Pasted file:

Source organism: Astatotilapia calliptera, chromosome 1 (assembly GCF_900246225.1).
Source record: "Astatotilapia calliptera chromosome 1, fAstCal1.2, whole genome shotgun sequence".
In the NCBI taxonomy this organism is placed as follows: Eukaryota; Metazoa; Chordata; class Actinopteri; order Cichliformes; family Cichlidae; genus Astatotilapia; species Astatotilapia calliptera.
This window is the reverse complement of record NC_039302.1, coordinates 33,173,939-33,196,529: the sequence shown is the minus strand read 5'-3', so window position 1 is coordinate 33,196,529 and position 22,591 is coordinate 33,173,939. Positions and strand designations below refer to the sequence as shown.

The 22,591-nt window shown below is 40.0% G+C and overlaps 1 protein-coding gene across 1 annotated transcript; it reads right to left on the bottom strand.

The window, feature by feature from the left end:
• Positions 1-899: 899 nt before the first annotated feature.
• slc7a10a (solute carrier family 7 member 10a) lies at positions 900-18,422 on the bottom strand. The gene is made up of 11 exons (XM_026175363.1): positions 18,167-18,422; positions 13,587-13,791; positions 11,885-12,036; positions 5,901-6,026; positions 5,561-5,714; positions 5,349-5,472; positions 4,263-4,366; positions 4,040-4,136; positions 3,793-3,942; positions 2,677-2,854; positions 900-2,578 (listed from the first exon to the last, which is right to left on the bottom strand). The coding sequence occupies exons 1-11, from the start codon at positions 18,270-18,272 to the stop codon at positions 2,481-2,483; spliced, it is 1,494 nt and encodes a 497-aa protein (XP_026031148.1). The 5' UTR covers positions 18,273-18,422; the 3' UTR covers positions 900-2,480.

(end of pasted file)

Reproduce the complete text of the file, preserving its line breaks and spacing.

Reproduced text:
Source organism: Astatotilapia calliptera, chromosome 1 (assembly GCF_900246225.1).
Source record: "Astatotilapia calliptera chromosome 1, fAstCal1.2, whole genome shotgun sequence".
In the NCBI taxonomy this organism is placed as follows: Eukaryota; Metazoa; Chordata; class Actinopteri; order Cichliformes; family Cichlidae; genus Astatotilapia; species Astatotilapia calliptera.
This window is the reverse complement of record NC_039302.1, coordinates 33,173,939-33,196,529: the sequence shown is the minus strand read 5'-3', so window position 1 is coordinate 33,196,529 and position 22,591 is coordinate 33,173,939. Positions and strand designations below refer to the sequence as shown.

The 22,591-nt window shown below is 40.0% G+C and overlaps 1 protein-coding gene across 1 annotated transcript; it reads right to left on the bottom strand.

The window, feature by feature from the left end:
• Positions 1-899: 899 nt before the first annotated feature.
• slc7a10a (solute carrier family 7 member 10a) lies at positions 900-18,422 on the bottom strand. The gene is made up of 11 exons (XM_026175363.1): positions 18,167-18,422; positions 13,587-13,791; positions 11,885-12,036; positions 5,901-6,026; positions 5,561-5,714; positions 5,349-5,472; positions 4,263-4,366; positions 4,040-4,136; positions 3,793-3,942; positions 2,677-2,854; positions 900-2,578 (listed from the first exon to the last, which is right to left on the bottom strand). The coding sequence occupies exons 1-11, from the start codon at positions 18,270-18,272 to the stop codon at positions 2,481-2,483; spliced, it is 1,494 nt and encodes a 497-aa protein (XP_026031148.1). The 5' UTR covers positions 18,273-18,422; the 3' UTR covers positions 900-2,480.